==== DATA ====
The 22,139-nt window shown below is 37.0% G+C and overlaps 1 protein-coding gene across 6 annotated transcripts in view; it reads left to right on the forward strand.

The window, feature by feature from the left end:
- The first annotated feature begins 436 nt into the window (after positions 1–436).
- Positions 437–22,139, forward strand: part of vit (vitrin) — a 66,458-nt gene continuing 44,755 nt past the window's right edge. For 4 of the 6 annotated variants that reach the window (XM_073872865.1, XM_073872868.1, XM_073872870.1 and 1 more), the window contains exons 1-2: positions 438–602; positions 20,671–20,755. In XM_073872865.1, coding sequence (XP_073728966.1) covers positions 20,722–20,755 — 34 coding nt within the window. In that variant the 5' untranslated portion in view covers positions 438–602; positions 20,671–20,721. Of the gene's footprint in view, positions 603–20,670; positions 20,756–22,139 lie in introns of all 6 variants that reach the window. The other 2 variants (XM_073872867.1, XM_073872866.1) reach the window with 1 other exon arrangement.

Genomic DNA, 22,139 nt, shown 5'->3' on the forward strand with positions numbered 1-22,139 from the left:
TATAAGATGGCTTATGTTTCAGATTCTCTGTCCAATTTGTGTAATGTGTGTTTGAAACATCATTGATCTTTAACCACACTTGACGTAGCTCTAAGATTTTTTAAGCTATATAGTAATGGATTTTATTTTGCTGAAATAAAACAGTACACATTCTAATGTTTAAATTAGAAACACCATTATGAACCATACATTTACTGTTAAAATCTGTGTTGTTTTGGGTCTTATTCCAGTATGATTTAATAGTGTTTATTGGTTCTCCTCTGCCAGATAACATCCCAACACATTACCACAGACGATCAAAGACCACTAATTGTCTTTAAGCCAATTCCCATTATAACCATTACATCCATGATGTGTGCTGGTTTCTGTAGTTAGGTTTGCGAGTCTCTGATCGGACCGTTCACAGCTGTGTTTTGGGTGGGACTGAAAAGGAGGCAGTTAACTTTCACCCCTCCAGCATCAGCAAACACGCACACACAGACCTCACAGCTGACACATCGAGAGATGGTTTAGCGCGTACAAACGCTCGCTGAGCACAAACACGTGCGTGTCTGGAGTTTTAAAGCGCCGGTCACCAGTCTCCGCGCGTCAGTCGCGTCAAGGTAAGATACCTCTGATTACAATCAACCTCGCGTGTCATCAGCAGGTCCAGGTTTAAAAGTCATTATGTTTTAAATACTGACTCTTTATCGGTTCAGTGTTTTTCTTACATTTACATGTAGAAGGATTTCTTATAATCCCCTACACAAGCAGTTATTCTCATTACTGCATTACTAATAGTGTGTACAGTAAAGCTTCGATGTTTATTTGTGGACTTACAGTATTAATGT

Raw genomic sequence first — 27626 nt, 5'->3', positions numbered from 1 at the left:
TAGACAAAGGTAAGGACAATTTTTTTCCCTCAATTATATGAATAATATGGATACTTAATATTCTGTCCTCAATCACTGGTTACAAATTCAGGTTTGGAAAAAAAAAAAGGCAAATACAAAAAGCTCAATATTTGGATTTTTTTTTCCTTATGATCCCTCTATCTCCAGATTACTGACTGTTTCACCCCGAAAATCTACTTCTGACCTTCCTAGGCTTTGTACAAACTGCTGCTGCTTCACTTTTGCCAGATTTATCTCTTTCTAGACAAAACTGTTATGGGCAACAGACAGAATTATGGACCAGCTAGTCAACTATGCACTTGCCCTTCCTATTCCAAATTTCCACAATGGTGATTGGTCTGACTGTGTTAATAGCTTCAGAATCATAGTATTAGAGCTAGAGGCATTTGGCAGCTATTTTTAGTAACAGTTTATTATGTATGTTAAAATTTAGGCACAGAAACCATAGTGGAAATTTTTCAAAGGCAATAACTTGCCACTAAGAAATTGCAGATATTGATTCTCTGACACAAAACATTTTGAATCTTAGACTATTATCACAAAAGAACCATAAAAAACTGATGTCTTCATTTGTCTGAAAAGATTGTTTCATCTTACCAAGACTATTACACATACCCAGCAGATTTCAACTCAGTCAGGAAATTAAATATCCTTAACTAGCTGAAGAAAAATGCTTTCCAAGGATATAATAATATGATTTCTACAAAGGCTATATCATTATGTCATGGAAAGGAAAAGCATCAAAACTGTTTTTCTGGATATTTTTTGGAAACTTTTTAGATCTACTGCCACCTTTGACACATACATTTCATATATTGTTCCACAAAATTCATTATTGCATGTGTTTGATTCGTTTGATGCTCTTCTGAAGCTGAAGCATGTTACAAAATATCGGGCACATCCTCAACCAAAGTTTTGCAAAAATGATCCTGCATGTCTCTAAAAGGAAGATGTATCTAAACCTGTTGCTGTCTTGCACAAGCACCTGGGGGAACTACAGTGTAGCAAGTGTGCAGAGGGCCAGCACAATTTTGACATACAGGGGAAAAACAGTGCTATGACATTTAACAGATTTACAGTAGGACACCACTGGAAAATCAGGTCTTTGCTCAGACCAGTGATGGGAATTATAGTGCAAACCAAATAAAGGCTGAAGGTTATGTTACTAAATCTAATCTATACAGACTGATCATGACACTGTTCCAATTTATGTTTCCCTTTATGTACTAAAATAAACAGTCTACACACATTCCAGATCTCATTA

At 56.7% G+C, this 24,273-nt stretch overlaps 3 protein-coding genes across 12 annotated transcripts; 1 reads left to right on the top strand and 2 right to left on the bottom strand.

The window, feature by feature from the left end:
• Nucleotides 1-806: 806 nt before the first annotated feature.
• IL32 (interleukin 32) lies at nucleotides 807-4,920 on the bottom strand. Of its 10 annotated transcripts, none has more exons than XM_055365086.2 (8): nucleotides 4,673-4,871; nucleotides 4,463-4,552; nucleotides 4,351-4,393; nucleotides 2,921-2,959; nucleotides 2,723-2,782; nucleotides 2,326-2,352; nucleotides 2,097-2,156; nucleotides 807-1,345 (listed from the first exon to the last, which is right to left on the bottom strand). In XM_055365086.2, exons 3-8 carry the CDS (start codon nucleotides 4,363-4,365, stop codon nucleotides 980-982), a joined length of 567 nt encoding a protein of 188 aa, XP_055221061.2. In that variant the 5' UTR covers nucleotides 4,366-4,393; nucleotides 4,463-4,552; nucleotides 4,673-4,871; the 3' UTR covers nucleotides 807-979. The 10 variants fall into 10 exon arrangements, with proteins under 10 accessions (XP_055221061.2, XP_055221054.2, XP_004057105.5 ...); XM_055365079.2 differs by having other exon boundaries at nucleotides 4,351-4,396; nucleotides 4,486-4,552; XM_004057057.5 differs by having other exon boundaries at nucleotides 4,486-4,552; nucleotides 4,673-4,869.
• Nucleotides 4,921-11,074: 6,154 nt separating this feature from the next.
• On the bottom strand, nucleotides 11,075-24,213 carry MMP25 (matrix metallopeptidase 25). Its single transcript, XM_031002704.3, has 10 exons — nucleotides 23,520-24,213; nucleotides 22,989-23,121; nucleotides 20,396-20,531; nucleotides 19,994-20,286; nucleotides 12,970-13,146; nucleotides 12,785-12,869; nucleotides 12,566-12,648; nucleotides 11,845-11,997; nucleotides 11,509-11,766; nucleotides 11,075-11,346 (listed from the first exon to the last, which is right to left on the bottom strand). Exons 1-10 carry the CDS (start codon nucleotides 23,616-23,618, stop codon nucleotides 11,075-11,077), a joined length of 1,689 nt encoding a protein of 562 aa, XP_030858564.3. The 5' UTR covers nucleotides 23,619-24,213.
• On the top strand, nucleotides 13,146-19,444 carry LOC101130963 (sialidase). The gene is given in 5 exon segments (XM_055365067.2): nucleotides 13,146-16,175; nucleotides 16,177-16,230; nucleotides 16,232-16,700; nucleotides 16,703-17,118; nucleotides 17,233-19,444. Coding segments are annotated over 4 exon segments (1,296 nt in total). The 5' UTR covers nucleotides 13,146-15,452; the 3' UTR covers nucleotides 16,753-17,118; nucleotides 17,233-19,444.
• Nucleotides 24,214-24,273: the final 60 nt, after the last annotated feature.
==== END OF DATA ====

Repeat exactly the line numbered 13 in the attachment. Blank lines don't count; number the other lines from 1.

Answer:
• Nucleotides 4,921-11,074: 6,154 nt separating this feature from the next.